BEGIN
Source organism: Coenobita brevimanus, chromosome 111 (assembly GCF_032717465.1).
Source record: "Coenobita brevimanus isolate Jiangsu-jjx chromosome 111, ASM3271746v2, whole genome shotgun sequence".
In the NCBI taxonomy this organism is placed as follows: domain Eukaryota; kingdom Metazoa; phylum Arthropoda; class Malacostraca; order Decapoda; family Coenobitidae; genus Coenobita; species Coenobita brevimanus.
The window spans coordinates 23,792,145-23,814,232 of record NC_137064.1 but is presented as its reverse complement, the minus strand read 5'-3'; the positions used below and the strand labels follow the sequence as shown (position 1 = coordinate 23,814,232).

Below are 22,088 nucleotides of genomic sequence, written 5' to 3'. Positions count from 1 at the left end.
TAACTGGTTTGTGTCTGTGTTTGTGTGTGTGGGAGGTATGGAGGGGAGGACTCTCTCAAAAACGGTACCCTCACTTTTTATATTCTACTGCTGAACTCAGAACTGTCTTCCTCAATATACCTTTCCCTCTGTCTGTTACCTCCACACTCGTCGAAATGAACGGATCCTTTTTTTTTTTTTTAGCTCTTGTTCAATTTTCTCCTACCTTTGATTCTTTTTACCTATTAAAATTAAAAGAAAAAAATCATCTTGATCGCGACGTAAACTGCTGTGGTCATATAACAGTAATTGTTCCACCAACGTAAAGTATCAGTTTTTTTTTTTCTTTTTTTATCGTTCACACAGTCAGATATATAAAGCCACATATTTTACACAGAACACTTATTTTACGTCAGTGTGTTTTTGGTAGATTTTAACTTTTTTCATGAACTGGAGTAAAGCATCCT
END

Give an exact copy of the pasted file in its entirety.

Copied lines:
Source organism: Coenobita brevimanus, chromosome 111 (assembly GCF_032717465.1).
Source record: "Coenobita brevimanus isolate Jiangsu-jjx chromosome 111, ASM3271746v2, whole genome shotgun sequence".
In the NCBI taxonomy this organism is placed as follows: domain Eukaryota; kingdom Metazoa; phylum Arthropoda; class Malacostraca; order Decapoda; family Coenobitidae; genus Coenobita; species Coenobita brevimanus.
The window spans coordinates 23,792,145-23,814,232 of record NC_137064.1 but is presented as its reverse complement, the minus strand read 5'-3'; the positions used below and the strand labels follow the sequence as shown (position 1 = coordinate 23,814,232).

Below are 22,088 nucleotides of genomic sequence, written 5' to 3'. Positions count from 1 at the left end.
TAACTGGTTTGTGTCTGTGTTTGTGTGTGTGGGAGGTATGGAGGGGAGGACTCTCTCAAAAACGGTACCCTCACTTTTTATATTCTACTGCTGAACTCAGAACTGTCTTCCTCAATATACCTTTCCCTCTGTCTGTTACCTCCACACTCGTCGAAATGAACGGATCCTTTTTTTTTTTTTTAGCTCTTGTTCAATTTTCTCCTACCTTTGATTCTTTTTACCTATTAAAATTAAAAGAAAAAAATCATCTTGATCGCGACGTAAACTGCTGTGGTCATATAACAGTAATTGTTCCACCAACGTAAAGTATCAGTTTTTTTTTTTCTTTTTTTATCGTTCACACAGTCAGATATATAAAGCCACATATTTTACACAGAACACTTATTTTACGTCAGTGTGTTTTTGGTAGATTTTAACTTTTTTCATGAACTGGAGTAAAGCATCCT